Monday Morning Quarterback’s Peter King posed an interesting idea in his weekly column, suggesting that the NFL should move their draft into March to decrease the time after the end of the season, and to allow the rookies to have more time to acclimate into NFL programs.
Time between end of 2016 sports seasons and the draft in major sports:
• National Football League: 81 days
• National Hockey League: 12 days
• National Basketball Association: 4 days
• Major League Baseball: 0 days*
* The baseball draft is held in June, in the middle of the baseball season.
If I’m ever commissioner of the NFL, one of the first things on my agenda would be moving the draft to the first week of March. I’d be giving NFL employees their lives back, and I’d be giving every team the chance to build the right way with plenty of time in the off-season to incorporate rookies and free agents into planning for the new season.
That’s right: free agency would start a week or so after the draft and the signing of undrafted college free agents. Teams would fill holes after the draft, not before.
I see the reasoning from King’s perspective, although there’s a zero percent change of this ever happening. As New England Patriots head coach Bill Belichick will attest, rookies spend far too much time focusing on non-football skills prior to the draft and getting a jump start on their careers by a month or two would help them acclimate to the rigors of professional life.
And it would be great for staffers to receive extra time in the offseason, with the draft and free agency aligning so the general team building will be done before April.
But these are all the reasons why it would never happen.
The NFL would never actively reduce the length of the football year. At this current point, June and the first half of July are the only period where there isn’t a noteworthy NFL event taking place. Owners want the league to be in constant focus all year long.
And then the NFL Players Association would also disagree with the timing. Do you think the veterans would be okay with the rookies getting first crack at filling team needs? A huge aspect of the new Collective Bargaining Agreement (CBA) and the rookie wage scale was to move money from the rookies into the pockets of the veterans; rearranging the draft and free agency would serve to counter that motion.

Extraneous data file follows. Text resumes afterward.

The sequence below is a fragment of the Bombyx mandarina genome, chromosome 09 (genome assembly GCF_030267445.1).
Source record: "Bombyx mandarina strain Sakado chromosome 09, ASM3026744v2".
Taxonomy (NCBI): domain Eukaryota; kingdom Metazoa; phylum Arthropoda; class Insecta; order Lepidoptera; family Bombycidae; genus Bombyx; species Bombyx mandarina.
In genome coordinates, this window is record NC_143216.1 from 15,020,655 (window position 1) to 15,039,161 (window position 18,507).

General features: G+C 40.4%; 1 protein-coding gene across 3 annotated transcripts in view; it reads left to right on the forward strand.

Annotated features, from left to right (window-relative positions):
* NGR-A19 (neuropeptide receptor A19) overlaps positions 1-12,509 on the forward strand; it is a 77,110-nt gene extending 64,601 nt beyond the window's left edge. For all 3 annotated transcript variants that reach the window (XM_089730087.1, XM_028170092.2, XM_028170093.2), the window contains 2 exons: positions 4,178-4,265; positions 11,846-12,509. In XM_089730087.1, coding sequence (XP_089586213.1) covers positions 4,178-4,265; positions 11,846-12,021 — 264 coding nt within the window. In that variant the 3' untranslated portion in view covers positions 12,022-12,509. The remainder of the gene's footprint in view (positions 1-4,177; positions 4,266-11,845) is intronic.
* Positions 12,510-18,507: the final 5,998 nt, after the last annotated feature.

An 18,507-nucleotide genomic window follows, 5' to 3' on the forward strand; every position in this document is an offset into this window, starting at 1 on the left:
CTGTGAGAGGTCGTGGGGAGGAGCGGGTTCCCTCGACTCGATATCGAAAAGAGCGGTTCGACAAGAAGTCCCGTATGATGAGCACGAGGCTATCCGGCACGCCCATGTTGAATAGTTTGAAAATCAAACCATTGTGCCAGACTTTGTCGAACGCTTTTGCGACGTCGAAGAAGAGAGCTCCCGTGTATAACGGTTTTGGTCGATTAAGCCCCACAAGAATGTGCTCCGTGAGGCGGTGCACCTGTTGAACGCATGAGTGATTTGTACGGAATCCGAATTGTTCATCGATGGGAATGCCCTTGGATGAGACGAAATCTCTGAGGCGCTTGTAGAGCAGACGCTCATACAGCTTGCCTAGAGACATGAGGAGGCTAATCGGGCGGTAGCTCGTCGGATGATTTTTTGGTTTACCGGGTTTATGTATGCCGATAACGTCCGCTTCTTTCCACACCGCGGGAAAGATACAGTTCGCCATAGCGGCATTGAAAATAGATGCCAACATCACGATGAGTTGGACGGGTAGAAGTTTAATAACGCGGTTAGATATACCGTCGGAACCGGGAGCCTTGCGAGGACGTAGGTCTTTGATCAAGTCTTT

That said, I do agree that rookies need more time in the system. A possible compromise would be to move the draft up into the early days of April, instead of straddling the start of May, and then having more rookie camps that are open to the media that can serve to stoke speculation.
But any change would require a completed reworked CBA- and I can guarantee that “moving the draft” would be towards the bottom of the list for both sides in the negotiations.
Instead, the NFL should focus on changing the timing of a different event to better align with the other sports leagues. I’ve touched on this before.
The NBA and MLB trade deadlines occur roughly two-thirds (66%) of the way into the season. The NHL trade deadline happens after three-fourths (75%) of the season is over.
The NFL trade deadline is after week 8, or when 47% of the season is over and no team is certain of their postseason potential.
If the NFL wants to dominate the news, then they should push back the trade deadline to week 12 or 13, when teams would have a better sense of whether or not they have a chance of making the playoffs. Teams on the fringe might be willing to trade more to get over the edge, while bad teams would receive more compensation for the upcoming season.
Just remember that the Houston Texans won the AFC South this past year, but they were 3-5 and at the bottom of the league after week 8. Teams have no reason to trade or throw in the towel in the first half of the season because anything can happen down the final stretch.
Just imagine what the Patriots might have done if the trade deadline was in late November, after the injuries to Dion Lewis, Julian Edelman, and half of the offensive line?
Maybe they would’ve traded for a running back like the Lions’ Joique Bell for a 6th or a 7th round pick. Maybe the would’ve added an offensive lineman from a team like the 49ers or the Chargers.
Even if the Patriots didn’t do anything, wouldn’t the potential and speculation for moves be far greater and gather far more attention and interest later in the season? Teams without a hope could be excited for the future. Teams on the edge could double their support down the final stretch.
Moving the trade deadline should be the next objective to further implant football directly into our brains for a longer and more intense span of time.